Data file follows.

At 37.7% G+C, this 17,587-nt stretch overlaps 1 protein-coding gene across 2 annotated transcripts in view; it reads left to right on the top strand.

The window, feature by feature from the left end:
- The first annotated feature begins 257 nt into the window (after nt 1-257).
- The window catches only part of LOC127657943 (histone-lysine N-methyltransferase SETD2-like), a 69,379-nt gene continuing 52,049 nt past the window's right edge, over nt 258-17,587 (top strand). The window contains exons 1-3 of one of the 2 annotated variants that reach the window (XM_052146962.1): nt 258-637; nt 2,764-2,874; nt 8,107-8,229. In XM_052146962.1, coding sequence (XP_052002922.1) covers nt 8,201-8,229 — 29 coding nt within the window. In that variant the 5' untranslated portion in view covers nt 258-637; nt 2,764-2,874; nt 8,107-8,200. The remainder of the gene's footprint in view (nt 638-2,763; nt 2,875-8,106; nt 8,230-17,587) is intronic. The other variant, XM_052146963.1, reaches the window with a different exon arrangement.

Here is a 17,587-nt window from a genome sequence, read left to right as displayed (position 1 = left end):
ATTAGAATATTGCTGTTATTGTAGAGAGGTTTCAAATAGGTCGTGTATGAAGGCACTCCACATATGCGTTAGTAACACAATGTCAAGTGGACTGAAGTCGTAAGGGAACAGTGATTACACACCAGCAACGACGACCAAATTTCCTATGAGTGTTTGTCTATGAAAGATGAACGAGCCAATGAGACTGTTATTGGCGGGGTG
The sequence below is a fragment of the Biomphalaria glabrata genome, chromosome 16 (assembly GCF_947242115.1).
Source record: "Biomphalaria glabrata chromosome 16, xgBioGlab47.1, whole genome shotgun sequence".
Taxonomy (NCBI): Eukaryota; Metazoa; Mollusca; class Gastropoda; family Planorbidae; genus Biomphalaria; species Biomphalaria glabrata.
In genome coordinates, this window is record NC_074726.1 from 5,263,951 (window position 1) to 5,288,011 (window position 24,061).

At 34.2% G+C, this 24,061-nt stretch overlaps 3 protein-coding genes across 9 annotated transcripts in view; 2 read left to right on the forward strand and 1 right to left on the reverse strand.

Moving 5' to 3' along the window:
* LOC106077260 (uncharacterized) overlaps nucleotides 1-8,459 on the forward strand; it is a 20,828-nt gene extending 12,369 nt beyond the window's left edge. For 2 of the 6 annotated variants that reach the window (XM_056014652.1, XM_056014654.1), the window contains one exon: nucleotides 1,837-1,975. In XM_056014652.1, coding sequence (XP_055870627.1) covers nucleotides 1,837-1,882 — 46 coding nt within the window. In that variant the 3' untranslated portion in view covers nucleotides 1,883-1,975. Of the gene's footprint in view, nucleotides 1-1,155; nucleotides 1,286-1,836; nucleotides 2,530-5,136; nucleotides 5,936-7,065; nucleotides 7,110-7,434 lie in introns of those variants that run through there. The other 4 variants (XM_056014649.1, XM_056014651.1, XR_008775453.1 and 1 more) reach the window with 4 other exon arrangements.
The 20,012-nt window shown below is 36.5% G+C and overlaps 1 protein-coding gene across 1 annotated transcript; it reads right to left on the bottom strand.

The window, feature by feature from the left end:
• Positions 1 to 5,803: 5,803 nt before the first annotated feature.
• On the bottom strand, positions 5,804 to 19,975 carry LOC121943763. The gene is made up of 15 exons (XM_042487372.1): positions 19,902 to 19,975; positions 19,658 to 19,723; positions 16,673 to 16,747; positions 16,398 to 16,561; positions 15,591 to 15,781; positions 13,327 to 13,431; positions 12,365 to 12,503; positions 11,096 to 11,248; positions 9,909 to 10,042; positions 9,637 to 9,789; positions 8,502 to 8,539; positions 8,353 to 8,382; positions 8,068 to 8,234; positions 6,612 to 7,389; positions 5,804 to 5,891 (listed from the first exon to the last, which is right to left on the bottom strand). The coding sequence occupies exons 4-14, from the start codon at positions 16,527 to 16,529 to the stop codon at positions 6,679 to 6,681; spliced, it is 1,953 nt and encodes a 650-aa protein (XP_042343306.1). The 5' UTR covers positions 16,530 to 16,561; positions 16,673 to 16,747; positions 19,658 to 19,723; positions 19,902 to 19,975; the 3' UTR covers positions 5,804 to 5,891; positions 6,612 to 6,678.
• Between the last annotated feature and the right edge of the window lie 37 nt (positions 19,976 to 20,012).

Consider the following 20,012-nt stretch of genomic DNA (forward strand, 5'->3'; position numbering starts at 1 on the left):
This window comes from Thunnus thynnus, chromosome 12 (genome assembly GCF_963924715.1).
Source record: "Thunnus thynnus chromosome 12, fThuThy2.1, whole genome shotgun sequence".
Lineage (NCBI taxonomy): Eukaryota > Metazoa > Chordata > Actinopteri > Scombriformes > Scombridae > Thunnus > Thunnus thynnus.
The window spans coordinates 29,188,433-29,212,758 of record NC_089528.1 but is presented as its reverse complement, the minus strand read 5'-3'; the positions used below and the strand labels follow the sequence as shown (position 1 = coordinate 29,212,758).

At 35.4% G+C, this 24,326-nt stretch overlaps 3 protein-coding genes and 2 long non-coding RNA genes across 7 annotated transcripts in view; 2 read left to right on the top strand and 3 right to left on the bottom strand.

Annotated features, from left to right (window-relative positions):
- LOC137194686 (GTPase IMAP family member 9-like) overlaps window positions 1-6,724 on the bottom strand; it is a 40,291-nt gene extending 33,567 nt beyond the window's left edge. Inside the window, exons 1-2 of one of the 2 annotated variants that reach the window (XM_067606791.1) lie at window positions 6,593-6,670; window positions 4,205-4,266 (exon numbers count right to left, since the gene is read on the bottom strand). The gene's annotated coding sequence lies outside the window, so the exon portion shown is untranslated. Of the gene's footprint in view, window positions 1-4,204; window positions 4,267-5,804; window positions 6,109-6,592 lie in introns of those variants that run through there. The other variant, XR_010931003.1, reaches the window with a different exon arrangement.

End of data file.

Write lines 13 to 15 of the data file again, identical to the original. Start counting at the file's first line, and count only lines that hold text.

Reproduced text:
* LOC106077260 (uncharacterized) overlaps nucleotides 1-8,459 on the forward strand; it is a 20,828-nt gene extending 12,369 nt beyond the window's left edge. For 2 of the 6 annotated variants that reach the window (XM_056014652.1, XM_056014654.1), the window contains one exon: nucleotides 1,837-1,975. In XM_056014652.1, coding sequence (XP_055870627.1) covers nucleotides 1,837-1,882 — 46 coding nt within the window. In that variant the 3' untranslated portion in view covers nucleotides 1,883-1,975. Of the gene's footprint in view, nucleotides 1-1,155; nucleotides 1,286-1,836; nucleotides 2,530-5,136; nucleotides 5,936-7,065; nucleotides 7,110-7,434 lie in introns of those variants that run through there. The other 4 variants (XM_056014649.1, XM_056014651.1, XR_008775453.1 and 1 more) reach the window with 4 other exon arrangements.
The 20,012-nt window shown below is 36.5% G+C and overlaps 1 protein-coding gene across 1 annotated transcript; it reads right to left on the bottom strand.

The window, feature by feature from the left end: